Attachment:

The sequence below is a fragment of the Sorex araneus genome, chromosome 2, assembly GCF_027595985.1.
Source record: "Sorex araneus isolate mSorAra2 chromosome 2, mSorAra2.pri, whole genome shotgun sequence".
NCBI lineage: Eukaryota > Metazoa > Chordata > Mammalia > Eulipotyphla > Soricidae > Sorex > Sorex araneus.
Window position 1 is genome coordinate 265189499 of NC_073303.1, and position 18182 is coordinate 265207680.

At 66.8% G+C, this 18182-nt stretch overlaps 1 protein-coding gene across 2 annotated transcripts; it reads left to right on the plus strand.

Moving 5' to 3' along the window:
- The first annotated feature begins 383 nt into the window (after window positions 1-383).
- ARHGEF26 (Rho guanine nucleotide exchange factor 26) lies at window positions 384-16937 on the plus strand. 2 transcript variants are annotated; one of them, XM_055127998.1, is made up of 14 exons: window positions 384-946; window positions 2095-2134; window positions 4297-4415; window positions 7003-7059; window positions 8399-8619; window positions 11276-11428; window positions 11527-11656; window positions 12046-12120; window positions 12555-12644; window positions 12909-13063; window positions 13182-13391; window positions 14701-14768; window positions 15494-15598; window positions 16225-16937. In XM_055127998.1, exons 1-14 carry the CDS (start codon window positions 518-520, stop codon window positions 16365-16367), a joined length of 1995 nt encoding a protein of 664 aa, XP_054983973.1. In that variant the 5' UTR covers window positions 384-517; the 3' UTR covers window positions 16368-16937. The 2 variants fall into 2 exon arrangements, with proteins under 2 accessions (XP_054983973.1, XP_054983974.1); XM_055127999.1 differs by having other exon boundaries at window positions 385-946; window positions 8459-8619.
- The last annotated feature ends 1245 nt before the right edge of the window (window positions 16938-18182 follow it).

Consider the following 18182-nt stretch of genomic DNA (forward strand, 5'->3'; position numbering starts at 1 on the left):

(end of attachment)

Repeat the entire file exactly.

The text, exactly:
The sequence below is a fragment of the Sorex araneus genome, chromosome 2, assembly GCF_027595985.1.
Source record: "Sorex araneus isolate mSorAra2 chromosome 2, mSorAra2.pri, whole genome shotgun sequence".
NCBI lineage: Eukaryota > Metazoa > Chordata > Mammalia > Eulipotyphla > Soricidae > Sorex > Sorex araneus.
Window position 1 is genome coordinate 265189499 of NC_073303.1, and position 18182 is coordinate 265207680.

At 66.8% G+C, this 18182-nt stretch overlaps 1 protein-coding gene across 2 annotated transcripts; it reads left to right on the plus strand.

Moving 5' to 3' along the window:
- The first annotated feature begins 383 nt into the window (after window positions 1-383).
- ARHGEF26 (Rho guanine nucleotide exchange factor 26) lies at window positions 384-16937 on the plus strand. 2 transcript variants are annotated; one of them, XM_055127998.1, is made up of 14 exons: window positions 384-946; window positions 2095-2134; window positions 4297-4415; window positions 7003-7059; window positions 8399-8619; window positions 11276-11428; window positions 11527-11656; window positions 12046-12120; window positions 12555-12644; window positions 12909-13063; window positions 13182-13391; window positions 14701-14768; window positions 15494-15598; window positions 16225-16937. In XM_055127998.1, exons 1-14 carry the CDS (start codon window positions 518-520, stop codon window positions 16365-16367), a joined length of 1995 nt encoding a protein of 664 aa, XP_054983973.1. In that variant the 5' UTR covers window positions 384-517; the 3' UTR covers window positions 16368-16937. The 2 variants fall into 2 exon arrangements, with proteins under 2 accessions (XP_054983973.1, XP_054983974.1); XM_055127999.1 differs by having other exon boundaries at window positions 385-946; window positions 8459-8619.
- The last annotated feature ends 1245 nt before the right edge of the window (window positions 16938-18182 follow it).

Consider the following 18182-nt stretch of genomic DNA (forward strand, 5'->3'; position numbering starts at 1 on the left):